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Multi-million dollar investments stimulate Greater Cincinnati

Expected to break ground later this year, a new $14 million Hyatt Place hotel, which will be connected to Sharonville Convention Center in Ohio, was just what the doctor ordered – or in this instance: event organizers.

Ever since the City of Sharonville, a part of the Greater Cincinnati metro area, invested $25 million to expand Sharonville Convention Center to 80,000 square feet in 2012, business has ballooned by 70 percent, according to Jim Downton, the venue’s executive director.

Photo credit: Bruce Crippen SCC's Executive Director Jim Downton
Photo credit: Bruce Crippen
SCC’s Executive Director Jim Downton

Additionally, the city-owned facility holds 350 to 400 events a year, which Downton said generates 30,000 room nights annually. Sharonville Convention Center also breaks averages in terms of the exhibition space used, according to an annual study by PricewaterhouseCoopers.

“The average exhibit hall occupancy for a U.S. convention center that is less than 100,000 square feet is 40 percent. Our exhibit hall occupancy is much higher than the average — We are at 70 percent. Even though we just expanded in 2012, it might not be long before we’re talking about expanding again,” explained Downton.

Adding a convention hotel, just like the facility’s expansion was years earlier, is part of the city’s economic development plan to transform the entire Northern Lights District in which Sharonville Convention Center resides.

Northern Lights at the End of the Tunnel

When the venue opened in 1994, the Northern Lights District was nearing the end of its reign as a top entertainment destination.

The late 90s and early 2000s saw a downturn that sent retailers, hoteliers and restauranteurs packing to parts unknown. To some, it probably didn’t matter where these business owners went — the problem was that they were no longer in Sharonville.

Although the convention center continued to have a steady stream of business from regional and corporate events, according to Downton, these occurrences sent city officials on their current course of action to revitalize the Northern Lights District.

In 2013, City of Sharonville Economic Development Director Chris Xeil Lyons commissioned Hotel & Leisure Advisors to conduct a feasibility study to discover the economic impact of constructing a hotel adjacent to the convention center.

A rendering of the upcoming convention hotel.
A rendering of the upcoming convention hotel.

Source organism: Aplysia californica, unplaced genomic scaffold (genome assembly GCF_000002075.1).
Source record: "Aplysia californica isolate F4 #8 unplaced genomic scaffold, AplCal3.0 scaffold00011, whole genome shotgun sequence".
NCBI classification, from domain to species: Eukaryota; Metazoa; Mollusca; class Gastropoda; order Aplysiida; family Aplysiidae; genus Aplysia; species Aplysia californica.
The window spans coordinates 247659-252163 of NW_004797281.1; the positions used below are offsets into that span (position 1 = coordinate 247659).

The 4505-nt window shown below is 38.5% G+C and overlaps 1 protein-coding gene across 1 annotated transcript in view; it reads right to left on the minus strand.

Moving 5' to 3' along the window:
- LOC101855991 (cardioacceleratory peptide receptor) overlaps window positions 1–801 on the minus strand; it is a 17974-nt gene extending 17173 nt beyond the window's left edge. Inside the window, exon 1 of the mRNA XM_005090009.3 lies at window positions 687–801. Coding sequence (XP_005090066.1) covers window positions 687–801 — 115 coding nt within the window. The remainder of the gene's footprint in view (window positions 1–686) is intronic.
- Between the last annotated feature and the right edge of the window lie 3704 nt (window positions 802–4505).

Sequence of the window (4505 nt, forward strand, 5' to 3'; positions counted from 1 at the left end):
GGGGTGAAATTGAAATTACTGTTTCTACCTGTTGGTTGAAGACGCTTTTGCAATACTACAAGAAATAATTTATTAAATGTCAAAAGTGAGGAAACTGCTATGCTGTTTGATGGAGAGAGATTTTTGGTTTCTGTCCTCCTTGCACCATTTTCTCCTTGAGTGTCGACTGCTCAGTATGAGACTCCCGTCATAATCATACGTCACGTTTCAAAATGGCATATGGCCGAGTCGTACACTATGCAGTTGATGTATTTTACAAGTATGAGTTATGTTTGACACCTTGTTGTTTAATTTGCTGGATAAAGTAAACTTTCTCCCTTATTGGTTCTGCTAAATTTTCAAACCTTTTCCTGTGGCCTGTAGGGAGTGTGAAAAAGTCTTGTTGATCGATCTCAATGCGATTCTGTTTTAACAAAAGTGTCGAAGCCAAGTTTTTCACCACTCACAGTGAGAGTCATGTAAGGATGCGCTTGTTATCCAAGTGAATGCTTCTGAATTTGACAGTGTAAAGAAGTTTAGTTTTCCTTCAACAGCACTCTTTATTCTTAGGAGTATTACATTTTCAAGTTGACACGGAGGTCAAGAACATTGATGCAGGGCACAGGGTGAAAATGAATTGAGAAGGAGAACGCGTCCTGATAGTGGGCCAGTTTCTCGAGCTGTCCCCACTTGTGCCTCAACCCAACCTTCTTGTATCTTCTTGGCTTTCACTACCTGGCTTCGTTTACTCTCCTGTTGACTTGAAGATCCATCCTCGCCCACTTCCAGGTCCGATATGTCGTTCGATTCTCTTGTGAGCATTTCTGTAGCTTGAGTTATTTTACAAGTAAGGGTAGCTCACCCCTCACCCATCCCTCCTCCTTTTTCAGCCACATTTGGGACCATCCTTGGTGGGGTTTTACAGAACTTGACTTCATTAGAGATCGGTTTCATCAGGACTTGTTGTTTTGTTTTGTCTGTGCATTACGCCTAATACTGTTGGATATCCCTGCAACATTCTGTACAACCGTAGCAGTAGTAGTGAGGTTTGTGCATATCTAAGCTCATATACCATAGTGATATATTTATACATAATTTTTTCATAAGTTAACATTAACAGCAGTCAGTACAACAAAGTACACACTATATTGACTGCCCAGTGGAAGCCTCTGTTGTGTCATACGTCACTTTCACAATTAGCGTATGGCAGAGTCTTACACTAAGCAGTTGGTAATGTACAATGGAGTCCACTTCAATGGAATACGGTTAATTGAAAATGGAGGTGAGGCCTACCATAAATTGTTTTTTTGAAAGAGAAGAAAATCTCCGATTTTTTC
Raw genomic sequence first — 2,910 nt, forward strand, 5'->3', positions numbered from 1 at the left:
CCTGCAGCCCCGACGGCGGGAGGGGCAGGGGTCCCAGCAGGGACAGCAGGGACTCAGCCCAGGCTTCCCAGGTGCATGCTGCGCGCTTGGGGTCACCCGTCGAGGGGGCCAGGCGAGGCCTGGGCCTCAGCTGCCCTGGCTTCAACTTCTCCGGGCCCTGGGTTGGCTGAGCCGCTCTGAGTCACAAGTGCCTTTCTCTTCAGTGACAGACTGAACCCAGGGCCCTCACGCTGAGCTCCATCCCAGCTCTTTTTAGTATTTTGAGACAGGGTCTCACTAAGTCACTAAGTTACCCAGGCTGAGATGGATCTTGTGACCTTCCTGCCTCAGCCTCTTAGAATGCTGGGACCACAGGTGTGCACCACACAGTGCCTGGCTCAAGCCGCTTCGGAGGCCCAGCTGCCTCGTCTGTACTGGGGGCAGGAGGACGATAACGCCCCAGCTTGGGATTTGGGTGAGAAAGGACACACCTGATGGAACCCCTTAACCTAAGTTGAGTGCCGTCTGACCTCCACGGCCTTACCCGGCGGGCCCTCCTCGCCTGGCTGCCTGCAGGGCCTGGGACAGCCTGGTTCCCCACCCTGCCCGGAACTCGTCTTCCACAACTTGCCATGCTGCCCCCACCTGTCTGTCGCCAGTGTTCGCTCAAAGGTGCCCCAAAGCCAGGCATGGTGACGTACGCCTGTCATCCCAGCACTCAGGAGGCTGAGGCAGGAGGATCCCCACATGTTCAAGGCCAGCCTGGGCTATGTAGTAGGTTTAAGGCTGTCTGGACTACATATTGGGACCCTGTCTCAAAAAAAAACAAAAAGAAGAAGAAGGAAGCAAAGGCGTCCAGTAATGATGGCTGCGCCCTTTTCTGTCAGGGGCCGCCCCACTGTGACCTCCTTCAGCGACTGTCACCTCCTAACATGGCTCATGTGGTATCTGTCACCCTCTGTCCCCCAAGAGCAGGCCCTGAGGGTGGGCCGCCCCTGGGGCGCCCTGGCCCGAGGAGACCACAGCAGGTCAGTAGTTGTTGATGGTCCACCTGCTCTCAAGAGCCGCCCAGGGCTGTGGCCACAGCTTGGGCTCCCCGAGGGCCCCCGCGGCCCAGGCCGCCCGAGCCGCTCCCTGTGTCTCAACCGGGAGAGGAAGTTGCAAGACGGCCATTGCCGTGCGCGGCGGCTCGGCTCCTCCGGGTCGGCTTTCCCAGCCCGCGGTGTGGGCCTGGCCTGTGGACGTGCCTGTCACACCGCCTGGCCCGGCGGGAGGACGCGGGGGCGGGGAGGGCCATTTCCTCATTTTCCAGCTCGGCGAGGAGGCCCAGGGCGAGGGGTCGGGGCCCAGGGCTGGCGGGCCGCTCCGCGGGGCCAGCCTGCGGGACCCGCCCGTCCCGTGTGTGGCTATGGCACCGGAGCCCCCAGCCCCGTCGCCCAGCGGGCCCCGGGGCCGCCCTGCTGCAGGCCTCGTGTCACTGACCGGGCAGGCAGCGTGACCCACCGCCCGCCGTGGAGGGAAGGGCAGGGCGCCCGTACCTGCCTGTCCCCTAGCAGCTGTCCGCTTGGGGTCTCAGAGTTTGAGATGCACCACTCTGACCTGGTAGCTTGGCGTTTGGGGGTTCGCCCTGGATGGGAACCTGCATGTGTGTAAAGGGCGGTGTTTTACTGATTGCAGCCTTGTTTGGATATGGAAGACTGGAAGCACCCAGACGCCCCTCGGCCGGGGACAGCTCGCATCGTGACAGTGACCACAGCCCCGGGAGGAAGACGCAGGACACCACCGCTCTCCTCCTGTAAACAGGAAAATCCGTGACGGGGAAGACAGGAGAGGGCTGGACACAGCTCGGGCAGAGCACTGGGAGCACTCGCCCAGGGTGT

What probably held the most weight were the opinions of the meeting planners. Eighty percent of Sharonville Convention Center’s customers are corporate meeting and event planners, said Downton.

When interviewed as part of the feasibility study, they increasingly requested the added convenience that only an adjacent hotel could bring, such as not having to drive to the venue.

Due to the busy atmosphere during large events, such as Victory of Light or HorrorHound Weekend, attendees may have difficulty finding parking spaces at the convention center. To lessen this problem, Downton said the venue offers complimentary parking onsite, with 1,100 parking spaces, and across the street.

“With the construction of Hyatt Place directly adjacent to the center, the majority of the center’s primary hotel product will exist within a highly convenient one-block area. Adding the hotel makes potential meetings and events incredibly walkable, a major selling point for planners looking at the area,” commented Barrie Perks, vice president of sales and services, Cincinnati USA Convention & Visitors Bureau.

With plans officially approved, Hyatt Place Sharonville/Convention Center is expected to break ground late summer or early fall, according to Lyons.

What Event Organizers Ordered

In 2014, the city entered a public-private partnership with Rolling Hills Hospitality to finance and develop the hotel. By April 2015, Rolling Hills had signed a franchise agreement with Hyatt Place.

As a hotel representing the corporate lifestyle, Hyatt Place seemed like the perfect fit for Sharonville Convention Center’s core customer base, according to Lyons. She stated that the Hyatt brand also complements the architectural design of the venue.

“The building is absolutely gorgeous. It’s contemporary, with wood, glass and steel. You walk in and love being here, and it’s well-maintained. You don’t see that with a lot with convention centers,” Lyons added.

Guests can check into the 120-room Hyatt Place Sharonville Convention Hotel in 2016.
Guests can check into the 120-room Hyatt Place Sharonville Convention Hotel in 2016.

Scheduled to open in 2016, the 120-room Hyatt Place Sharonville will be just as contemporary as its neighbor. At six stories, its exterior design will feature metal and glass. The hotel will have 120 peak room nights.

In addition to event attendees, hotel demand is expected to increase because of the $140 million Princeton School District development. This will include a 2,500-seat sports arena, 1,200-seat performance theater, and 500-seat natatorium along with several outdoor baseball and soccer fields.

Lyons said she pictures the Northern Lights District becoming a haven for corporate, sports and performance visitors. She also envisions a time when a second convention hotel may be needed.

Until then, City of Sharonville has other projects on the agenda. Also highlighted in the feasibility study from Hotel & Leisure Advisors was the need for retail and restaurant space near the convention center.

The city, according to Lyons, hopes to secure land across the street from Sharonville Convention Center to further boost tourism and attract events.

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